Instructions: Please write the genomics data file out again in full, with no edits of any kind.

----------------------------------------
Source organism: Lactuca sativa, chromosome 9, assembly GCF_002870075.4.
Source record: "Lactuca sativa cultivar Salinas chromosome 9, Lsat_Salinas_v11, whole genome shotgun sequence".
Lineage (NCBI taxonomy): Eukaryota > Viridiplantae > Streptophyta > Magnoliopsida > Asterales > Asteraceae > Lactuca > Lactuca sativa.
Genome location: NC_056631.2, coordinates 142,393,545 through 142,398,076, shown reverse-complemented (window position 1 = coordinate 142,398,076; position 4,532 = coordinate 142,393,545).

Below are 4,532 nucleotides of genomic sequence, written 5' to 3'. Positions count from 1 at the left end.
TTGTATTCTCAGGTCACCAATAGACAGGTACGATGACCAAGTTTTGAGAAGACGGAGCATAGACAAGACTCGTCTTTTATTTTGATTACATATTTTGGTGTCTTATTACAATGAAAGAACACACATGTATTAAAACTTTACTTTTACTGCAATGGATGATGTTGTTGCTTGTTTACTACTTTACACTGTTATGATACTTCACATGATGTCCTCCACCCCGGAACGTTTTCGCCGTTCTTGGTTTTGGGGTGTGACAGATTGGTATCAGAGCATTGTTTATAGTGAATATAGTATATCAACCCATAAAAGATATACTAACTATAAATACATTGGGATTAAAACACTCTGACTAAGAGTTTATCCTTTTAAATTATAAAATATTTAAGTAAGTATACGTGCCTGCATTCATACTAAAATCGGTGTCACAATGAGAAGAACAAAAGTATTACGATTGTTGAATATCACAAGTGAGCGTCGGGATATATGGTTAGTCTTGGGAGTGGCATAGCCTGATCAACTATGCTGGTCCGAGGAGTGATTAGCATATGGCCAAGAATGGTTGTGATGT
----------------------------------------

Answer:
Source organism: Lactuca sativa, chromosome 9, assembly GCF_002870075.4.
Source record: "Lactuca sativa cultivar Salinas chromosome 9, Lsat_Salinas_v11, whole genome shotgun sequence".
Lineage (NCBI taxonomy): Eukaryota > Viridiplantae > Streptophyta > Magnoliopsida > Asterales > Asteraceae > Lactuca > Lactuca sativa.
Genome location: NC_056631.2, coordinates 142,393,545 through 142,398,076, shown reverse-complemented (window position 1 = coordinate 142,398,076; position 4,532 = coordinate 142,393,545).

Below are 4,532 nucleotides of genomic sequence, written 5' to 3'. Positions count from 1 at the left end.
TTGTATTCTCAGGTCACCAATAGACAGGTACGATGACCAAGTTTTGAGAAGACGGAGCATAGACAAGACTCGTCTTTTATTTTGATTACATATTTTGGTGTCTTATTACAATGAAAGAACACACATGTATTAAAACTTTACTTTTACTGCAATGGATGATGTTGTTGCTTGTTTACTACTTTACACTGTTATGATACTTCACATGATGTCCTCCACCCCGGAACGTTTTCGCCGTTCTTGGTTTTGGGGTGTGACAGATTGGTATCAGAGCATTGTTTATAGTGAATATAGTATATCAACCCATAAAAGATATACTAACTATAAATACATTGGGATTAAAACACTCTGACTAAGAGTTTATCCTTTTAAATTATAAAATATTTAAGTAAGTATACGTGCCTGCATTCATACTAAAATCGGTGTCACAATGAGAAGAACAAAAGTATTACGATTGTTGAATATCACAAGTGAGCGTCGGGATATATGGTTAGTCTTGGGAGTGGCATAGCCTGATCAACTATGCTGGTCCGAGGAGTGATTAGCATATGGCCAAGAATGGTTGTGATGT